Christian J. Emden

WEBSITE(S)| German Studies | Politics, Law & Social Thought | European Studies


  • PhD, University of Cambridge, UK


Research and Teaching

  • Modern Intellectual History
  • Political Thought
  • European Philosophy since 1750


Recent Courses

  • PLST 302 Contemporary Political Theory
  • PLST 301 Modern Political Thought
  • GERM 420 German Politics and Culture after 1945
  • GERM 333 Nietzsche


Christian J. Emden’s work falls into the field of modern German and European intellectual history with an emphasis on political thought. He is also one of the founding directors of Rice’s Program in Politics, Law & Social Thought.

Within the wider context of modern intellectual history, Emden’s research is mainly concerned with varieties of political realism, especially as they focus on the relationship between active political citizenship and the constitutional demands of the modern state. His courses cover the entire range of modern political thought from Machiavelli to the present, including Frankfurt School Critical Theory and normative theories of democracy. A second line of inquiry is concerned with the emergence of normativity and the conditions of normative order. This approach links discussions in philosophical naturalism to central issues in political theory and the history of political thought. The German philosopher Friedrich Nietzsche remains Emden’s third main interest. 

Emden is currently finishing a longer book project on philosophical nihilism in modern European political thought from the eighteenth century to the present, In a Meaningless World: Philosophical Nihilism and Political Thought, 1750-1960. A second book project, Hannah Arendt, Political Theory, and American Empire, is focused on the writings of Hannah Arendt as a public intellectual in the context of American political life during the 1950s and 1960s. Future projects will be concerned with the cultures of financialization in Georg Simmel and with Max Weber’s and Carl Schmitt’s conceptions of the modern state. Most recently, he has become interested in the political dimension of “new materialism” and in the possibilities and pitfalls of “community.”

Emden is one of the chief editors of the journal Nietzsche-Studien and he is also on the editorial board of the Journal of Nietzsche Studies. Previously, he was on the editorial boards of the Zeitschrift für Kulturphilosophie and Modern Intellectual History.


Selected Publications


1. Books and Edited Volumes

  • Ed. with Keith Ansell-Pearson, Nietzsche and the Ethics of Naturalism, special issue of Journal of Nietzsche Studies 47 (2016).
  • Ed. with Uwe Steiner and Martin Vöhler, Humanism and Revolution: The Eighteenth Century and Its Transatlantic Legacy (Heidelberg: Carl Winter, 2015).
  • Nietzsche’s Naturalism: Philosophy and the Life Sciences in the Nineteenth Century (Cambridge: Cambridge University Press, 2014). Paperback edition 2019. 
  • Ed. with David Midgley, Beyond Habermas: Democracy, Knowledge, and the Public Sphere (New York: Berghahn, 2012). Second edition 2014. 
  • Ed. with David Midgley, Changing Perceptions of the Public Sphere (New York: Berghahn, 2012). 
  • Friedrich Nietzsche and the Politics of History (Cambridge: Cambridge University Press, 2008). Paperback edition 2011. Turkish translation 2013. Chinese translation forthcoming in 2022.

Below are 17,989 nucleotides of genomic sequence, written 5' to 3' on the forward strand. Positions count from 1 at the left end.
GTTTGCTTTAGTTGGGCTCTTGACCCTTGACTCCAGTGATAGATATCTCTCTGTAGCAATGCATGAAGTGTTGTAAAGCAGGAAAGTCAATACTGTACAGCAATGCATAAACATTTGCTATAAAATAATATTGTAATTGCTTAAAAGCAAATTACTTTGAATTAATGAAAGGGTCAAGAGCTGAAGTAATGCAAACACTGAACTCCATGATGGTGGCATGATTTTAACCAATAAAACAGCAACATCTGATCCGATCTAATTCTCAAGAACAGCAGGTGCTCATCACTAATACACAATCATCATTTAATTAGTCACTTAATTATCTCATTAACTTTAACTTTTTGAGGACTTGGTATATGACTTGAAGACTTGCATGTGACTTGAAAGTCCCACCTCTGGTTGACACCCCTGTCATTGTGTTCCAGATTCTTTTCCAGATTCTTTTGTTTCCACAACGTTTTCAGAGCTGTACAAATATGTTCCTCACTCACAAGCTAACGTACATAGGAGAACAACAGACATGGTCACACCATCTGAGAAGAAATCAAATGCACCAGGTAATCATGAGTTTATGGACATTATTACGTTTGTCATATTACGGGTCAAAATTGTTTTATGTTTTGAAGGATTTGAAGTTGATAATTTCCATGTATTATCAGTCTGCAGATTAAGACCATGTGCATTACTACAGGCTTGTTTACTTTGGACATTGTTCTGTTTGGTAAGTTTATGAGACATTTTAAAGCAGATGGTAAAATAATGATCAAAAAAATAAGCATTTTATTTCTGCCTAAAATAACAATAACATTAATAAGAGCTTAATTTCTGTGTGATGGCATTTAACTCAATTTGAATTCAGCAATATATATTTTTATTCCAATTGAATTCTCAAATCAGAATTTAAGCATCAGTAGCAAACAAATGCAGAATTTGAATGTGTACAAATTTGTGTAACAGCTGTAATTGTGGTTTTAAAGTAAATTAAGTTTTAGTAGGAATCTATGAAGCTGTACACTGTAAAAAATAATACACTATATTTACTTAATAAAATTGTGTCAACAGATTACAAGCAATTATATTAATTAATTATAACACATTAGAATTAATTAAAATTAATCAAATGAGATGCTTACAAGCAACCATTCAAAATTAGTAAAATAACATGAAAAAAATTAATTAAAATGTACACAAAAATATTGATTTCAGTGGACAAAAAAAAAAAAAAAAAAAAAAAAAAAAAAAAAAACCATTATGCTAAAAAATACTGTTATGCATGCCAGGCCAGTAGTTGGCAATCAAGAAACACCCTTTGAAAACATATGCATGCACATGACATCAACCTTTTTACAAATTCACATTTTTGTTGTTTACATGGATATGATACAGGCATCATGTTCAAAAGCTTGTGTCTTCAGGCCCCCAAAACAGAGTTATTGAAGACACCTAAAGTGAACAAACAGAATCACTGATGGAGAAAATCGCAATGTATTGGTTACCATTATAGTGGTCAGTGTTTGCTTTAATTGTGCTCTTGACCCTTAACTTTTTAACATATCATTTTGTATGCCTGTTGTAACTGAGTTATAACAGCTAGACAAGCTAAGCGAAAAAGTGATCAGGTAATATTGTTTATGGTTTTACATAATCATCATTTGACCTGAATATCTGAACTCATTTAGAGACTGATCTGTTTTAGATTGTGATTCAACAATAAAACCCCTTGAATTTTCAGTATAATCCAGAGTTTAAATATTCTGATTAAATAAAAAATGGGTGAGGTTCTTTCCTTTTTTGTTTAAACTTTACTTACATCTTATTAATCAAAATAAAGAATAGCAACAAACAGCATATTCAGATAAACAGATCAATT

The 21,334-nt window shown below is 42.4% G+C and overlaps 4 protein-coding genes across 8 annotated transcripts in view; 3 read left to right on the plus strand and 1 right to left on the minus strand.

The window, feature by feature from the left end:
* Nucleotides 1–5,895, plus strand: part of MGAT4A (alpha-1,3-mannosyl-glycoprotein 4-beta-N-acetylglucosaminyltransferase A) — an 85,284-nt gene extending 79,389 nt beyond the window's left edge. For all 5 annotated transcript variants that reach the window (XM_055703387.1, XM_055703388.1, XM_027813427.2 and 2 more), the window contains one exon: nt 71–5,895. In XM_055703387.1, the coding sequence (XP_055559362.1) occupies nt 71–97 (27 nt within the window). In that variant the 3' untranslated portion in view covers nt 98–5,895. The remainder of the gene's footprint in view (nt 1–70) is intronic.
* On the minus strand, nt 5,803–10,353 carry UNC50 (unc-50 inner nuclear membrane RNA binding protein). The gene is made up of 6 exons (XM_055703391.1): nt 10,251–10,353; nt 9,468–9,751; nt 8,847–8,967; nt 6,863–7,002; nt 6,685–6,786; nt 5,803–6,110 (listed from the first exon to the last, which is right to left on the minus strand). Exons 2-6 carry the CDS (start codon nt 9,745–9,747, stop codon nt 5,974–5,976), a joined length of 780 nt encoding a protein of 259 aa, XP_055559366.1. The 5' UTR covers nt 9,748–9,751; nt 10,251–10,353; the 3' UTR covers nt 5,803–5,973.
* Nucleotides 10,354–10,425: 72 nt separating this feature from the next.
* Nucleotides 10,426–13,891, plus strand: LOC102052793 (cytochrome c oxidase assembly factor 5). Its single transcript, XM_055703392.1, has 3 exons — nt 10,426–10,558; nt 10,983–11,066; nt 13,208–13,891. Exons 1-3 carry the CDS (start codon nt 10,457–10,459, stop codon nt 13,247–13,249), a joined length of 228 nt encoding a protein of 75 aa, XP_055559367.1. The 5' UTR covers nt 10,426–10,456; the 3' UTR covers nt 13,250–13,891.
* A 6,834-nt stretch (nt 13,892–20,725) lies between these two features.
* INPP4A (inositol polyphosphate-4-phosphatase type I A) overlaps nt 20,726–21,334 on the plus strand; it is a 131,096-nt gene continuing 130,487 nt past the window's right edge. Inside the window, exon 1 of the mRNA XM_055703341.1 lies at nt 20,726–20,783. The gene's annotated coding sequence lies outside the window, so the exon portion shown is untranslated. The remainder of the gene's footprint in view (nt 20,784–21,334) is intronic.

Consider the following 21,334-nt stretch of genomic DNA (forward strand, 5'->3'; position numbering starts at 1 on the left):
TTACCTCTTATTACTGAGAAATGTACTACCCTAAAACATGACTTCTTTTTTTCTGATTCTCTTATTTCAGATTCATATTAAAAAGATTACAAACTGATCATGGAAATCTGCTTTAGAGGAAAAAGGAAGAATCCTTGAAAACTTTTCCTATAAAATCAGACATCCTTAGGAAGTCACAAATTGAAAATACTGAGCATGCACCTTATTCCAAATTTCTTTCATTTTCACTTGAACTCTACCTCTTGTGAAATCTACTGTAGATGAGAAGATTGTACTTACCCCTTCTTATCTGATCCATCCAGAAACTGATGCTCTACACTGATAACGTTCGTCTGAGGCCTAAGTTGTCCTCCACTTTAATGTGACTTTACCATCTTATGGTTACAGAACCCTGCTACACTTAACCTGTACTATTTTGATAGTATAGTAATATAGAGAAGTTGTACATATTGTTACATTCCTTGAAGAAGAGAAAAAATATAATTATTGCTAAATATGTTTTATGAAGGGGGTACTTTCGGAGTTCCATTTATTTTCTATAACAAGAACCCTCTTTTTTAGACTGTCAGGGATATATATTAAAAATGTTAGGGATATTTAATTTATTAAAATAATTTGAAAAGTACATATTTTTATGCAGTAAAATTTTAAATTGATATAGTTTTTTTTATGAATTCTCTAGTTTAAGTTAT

• Walter Benjamins Archäologie der Moderne: Kulturwissenschaft um 1930 (Munich: Wilhelm Fink, 2006).
  • Nietzsche on Language, Consciousness, and the Body (Chicago: University of Illinois Press, 2005).


2. Journal Articles and Book Chapters

  • “Histories of Violence: Nietzsche on Cruelty and Normative Order,” in Anthony K. Jensen and Carlotta Santini (eds.), Nietzsche on Memory and History (Berlin: De Gruyter, 2021), 209-37.
  • “The Dangerous Political Theology of American Exceptionalism: Human Rights, Religion, and the Pitfalls of Contemporary Conservatism,” Telos 193 (Winter 2020), 133-54. 
  • “Romanticizing the Republic: Hannah Arendt on Freedom, Rights, and the Modern State,” in Kei Hiruta (ed.), Arendt on Freedom, Liberation, and Revolution (New York: Palgrave Macmillan, 2019), 79-113.
  • “Nihilism, Pessimism, and the Conditions of Modernity,” in Warren Breckman and Peter E. Gordon (eds.), The Cambridge History of Modern European Thought (Cambridge: Cambridge University Press, 2019), vol. I, 372-97.
  • “Nietzsche, Truth, and Naturalism,” in Tom Stern (ed.), The New Cambridge Companion to Nietzsche (Cambridge: Cambridge University Press, 2019), 273-301.
  • “Agency Without Humans: Normativity and Path Dependence in the Nineteenth-Century Life Sciences,” in Edgar Landgraf, Gabriel Trop, and Leif Weatherby (eds.), Posthumanism in the Age of Humanism: Mind, Matter, and the Life Sciences after Kant (London: Bloomsbury, 2018), 53-77.
  • “Nietzsches Katharsis: Von der Tragödientheorie zur Anthropologie der Macht,” Nietzsche-Studien 47 (2018), 1-48.
  • “Normativity Matters: Philosophical Naturalism and Political Theory,” in Sarah Ellenzweig and John H. Zammito (eds.), The New Politics of Materialism: History, Philosophy, Science (New York: Routledge, 2017), 269-99.
  • “Nietzsche’s Will to Power: Biology, Naturalism, and Normativity,” Journal of Nietzsche Studies 47 (2016), 30-60.
  • “Die Normativität des Kapitals: Zur politischen Aktualität von Georg Simmels Philosophie des Geldes,” Zeitschrift für Kulturphilosophie 9 (2015), 179-205.
  • “Postnational Constellations? Political Citizenship and the Modern State,” in Robert Nichols and Jakeet Singh (eds.), Freedom and Democracy in an Imperial Context: Dialogues with James Tully (London: Routledge, 2014), 121-43.
  • “Land, Race, and Citizenship: The Political Spaces of Monumentalism in South Africa,” Anglia 131/2-3 (2013), 1-40.


             Emden Book1        Emden Book2        Emden Book3        Emden Book4


             Emden Book5           Emden Book6         Emden Book7